Have you ever wanted to sell everything you own and just "take off?" Travel the country's back roads, paddle down a meandering stream, experience breath-taking mountain views, walk among 100-year old trees, and just marvel at America's beauty? That is the dream that my partner, Betsy, and I decided to make a reality. This blog describes our adventure. The food we eat, people we meet, sights we see, and the enjoyment we find in traveling.

Thursday, June 2, 2011

Candy By the Sea

A trip to the seashore would not be complete without buying some salt water taffy. This bite-sized, salty-sweet little morsel remains popular today among children and adults alike. While in Kennebunkport, we visited the “Candy Man” a small store with a tempting selection of homemade chocolates, fudge, penny candy, salt water taffy, and gifts representing all things Maine. It was the taffy I was after. With flavors like candy corn, tropical punch, key lime pie, blueberry, root beer, and the traditional flavors (orange, strawberry, chocolate, cherry, vanilla, etc.), I could not resist filling up my bag.

So does salt water taffy contain salt water? No, but, this chewy candy does have ties to salt water and salt and water are ingredients. The legend of how salt water taffy got its name is disputed. But one of the most popular stories is that a New Jersey shop owner (David Bradley) had his store flooded with salt water during a strong storm in 1883. A little girl came into the store after the storm to buy some taffy and, jokingly, Bradley said he could offer her some “salt water taffy.” Although he got a chuckle out of this sale, the girl was delighted and Bradley’s mother who was in the shop at the time liked the name so much that the taffy became known as salt water taffy.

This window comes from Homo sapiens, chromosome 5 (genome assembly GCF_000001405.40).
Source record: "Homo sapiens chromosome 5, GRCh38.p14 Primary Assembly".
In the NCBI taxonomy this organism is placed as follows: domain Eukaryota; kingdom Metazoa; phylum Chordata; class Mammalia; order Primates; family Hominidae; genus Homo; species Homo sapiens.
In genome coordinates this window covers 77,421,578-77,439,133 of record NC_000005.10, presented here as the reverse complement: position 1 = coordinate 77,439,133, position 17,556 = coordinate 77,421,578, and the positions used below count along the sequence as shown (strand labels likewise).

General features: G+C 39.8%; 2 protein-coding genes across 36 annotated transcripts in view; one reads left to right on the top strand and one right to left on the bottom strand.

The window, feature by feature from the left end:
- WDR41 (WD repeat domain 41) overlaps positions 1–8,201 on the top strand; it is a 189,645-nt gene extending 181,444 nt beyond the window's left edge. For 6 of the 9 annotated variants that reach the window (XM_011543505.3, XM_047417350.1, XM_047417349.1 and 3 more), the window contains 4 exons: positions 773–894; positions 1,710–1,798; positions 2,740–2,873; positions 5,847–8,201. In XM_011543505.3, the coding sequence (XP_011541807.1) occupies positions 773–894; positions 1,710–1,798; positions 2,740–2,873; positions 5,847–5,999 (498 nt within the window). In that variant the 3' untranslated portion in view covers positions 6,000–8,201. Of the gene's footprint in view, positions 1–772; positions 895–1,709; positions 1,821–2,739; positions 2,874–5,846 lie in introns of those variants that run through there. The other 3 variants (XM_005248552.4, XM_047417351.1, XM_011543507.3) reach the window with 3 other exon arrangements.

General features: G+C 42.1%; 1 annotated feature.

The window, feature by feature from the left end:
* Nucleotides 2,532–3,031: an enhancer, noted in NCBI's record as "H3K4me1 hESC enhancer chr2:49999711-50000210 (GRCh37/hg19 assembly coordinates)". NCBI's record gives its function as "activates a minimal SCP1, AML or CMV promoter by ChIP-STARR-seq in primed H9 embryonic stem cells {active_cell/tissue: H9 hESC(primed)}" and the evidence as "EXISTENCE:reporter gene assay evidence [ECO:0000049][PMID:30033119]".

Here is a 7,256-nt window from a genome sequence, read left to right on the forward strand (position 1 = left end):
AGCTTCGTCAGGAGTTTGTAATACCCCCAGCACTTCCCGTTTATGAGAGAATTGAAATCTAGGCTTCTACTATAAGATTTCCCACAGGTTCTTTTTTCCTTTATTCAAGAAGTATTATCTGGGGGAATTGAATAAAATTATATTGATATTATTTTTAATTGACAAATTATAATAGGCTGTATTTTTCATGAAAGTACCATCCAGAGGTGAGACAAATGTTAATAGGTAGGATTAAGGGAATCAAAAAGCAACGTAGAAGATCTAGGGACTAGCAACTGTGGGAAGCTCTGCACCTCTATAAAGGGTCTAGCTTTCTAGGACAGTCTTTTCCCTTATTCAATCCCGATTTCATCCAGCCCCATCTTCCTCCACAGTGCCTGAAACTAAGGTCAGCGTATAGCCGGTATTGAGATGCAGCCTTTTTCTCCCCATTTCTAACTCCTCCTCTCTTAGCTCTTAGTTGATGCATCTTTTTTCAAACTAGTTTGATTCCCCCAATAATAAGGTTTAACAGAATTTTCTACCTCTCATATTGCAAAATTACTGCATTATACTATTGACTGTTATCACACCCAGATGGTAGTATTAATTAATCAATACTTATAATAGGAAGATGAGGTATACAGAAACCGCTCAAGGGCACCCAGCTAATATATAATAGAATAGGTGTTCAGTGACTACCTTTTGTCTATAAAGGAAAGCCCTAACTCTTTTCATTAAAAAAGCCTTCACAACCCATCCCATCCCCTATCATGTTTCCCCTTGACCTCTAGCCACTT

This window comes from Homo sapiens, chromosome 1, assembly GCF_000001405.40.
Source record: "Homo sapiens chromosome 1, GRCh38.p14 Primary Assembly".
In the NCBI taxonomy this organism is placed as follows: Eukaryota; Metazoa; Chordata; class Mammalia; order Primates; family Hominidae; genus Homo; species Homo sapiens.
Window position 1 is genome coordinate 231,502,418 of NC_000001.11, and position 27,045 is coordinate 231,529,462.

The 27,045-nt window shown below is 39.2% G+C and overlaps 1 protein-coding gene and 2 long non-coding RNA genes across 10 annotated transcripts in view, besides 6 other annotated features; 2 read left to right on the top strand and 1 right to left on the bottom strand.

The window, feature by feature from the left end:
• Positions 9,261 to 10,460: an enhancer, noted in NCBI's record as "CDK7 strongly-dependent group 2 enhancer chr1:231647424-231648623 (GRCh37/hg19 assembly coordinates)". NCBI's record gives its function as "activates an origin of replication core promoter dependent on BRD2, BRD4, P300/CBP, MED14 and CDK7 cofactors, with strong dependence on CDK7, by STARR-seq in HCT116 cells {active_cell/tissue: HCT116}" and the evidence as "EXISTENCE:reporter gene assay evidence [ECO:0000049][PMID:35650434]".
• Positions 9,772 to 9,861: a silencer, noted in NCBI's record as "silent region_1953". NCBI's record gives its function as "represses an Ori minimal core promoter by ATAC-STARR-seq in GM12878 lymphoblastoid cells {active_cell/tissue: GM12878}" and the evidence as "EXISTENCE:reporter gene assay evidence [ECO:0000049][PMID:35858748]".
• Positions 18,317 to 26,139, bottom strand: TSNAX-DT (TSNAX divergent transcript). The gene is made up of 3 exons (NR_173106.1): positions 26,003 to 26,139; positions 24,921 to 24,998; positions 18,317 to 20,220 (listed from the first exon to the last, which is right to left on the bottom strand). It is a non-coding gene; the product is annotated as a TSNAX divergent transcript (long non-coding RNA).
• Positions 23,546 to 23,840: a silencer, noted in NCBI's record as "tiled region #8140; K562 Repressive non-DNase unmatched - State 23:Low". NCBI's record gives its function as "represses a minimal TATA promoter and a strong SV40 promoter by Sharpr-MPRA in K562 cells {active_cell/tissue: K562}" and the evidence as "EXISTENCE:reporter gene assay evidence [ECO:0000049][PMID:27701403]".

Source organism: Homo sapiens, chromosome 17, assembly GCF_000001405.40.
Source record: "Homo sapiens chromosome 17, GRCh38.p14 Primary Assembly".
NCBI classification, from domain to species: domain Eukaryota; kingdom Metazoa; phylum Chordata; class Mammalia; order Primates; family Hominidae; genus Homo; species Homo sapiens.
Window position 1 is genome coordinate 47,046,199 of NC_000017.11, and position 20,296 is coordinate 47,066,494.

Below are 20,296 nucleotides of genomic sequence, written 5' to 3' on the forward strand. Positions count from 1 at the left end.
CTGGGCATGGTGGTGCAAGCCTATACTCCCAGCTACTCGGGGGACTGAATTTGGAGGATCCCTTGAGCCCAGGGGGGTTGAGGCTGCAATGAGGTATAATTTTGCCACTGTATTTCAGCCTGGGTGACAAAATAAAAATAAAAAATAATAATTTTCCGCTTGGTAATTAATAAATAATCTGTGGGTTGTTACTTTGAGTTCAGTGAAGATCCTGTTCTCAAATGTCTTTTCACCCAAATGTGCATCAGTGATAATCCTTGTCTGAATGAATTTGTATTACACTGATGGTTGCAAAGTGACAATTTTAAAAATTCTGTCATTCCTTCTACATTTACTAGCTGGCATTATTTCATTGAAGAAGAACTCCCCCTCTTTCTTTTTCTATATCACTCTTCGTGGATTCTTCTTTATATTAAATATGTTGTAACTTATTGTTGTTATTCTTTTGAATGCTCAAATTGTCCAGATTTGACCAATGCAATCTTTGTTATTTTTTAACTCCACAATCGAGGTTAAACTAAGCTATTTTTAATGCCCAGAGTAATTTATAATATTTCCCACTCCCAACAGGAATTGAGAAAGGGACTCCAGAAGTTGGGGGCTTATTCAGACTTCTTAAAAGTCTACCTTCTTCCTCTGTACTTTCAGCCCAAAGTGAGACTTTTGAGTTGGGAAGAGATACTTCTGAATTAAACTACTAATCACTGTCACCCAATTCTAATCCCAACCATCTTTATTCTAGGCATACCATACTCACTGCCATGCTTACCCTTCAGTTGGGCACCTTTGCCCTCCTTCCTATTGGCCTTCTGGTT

The candy did not become popular until Joseph Fralinger decided to box his candy and sell it on the Atlantic City boardwalk as a souvenir. He filled 200 boxes with the slender, finger-sized logs of taffy and set out to sell it on a Saturday night. By Sunday morning he had sold out his entire supply. His competitors took notice and soon others were selling salt water taffy. Fralinger's business still exists today and is one of the biggest suppliers of salt water taffy on the Jersey Shore.
The base ingredients for taffy are sugar, cornstarch, corn syrup, glycerine, water, butter, salt, flavor, and food color. After the base ingredients are melted down in a pot, flavoring and coloring is added, then the mixture is cooled. Once cool enough to handle, the taffy is pulled. Pulling the taffy stretches it and adds air which gives provides that light, chewy texture. While there are many recipes online, I prefer to get mine from the store. After all, I don’t know where to buy candy corn flavoring.

Doesn't this make you hungry?  Lobster and salt water taffy.....yum!
Traditionally, taffy was packaged as long, thin pieces.

1 comment:

  1. I have always loved salt water taffy.

    ReplyDelete

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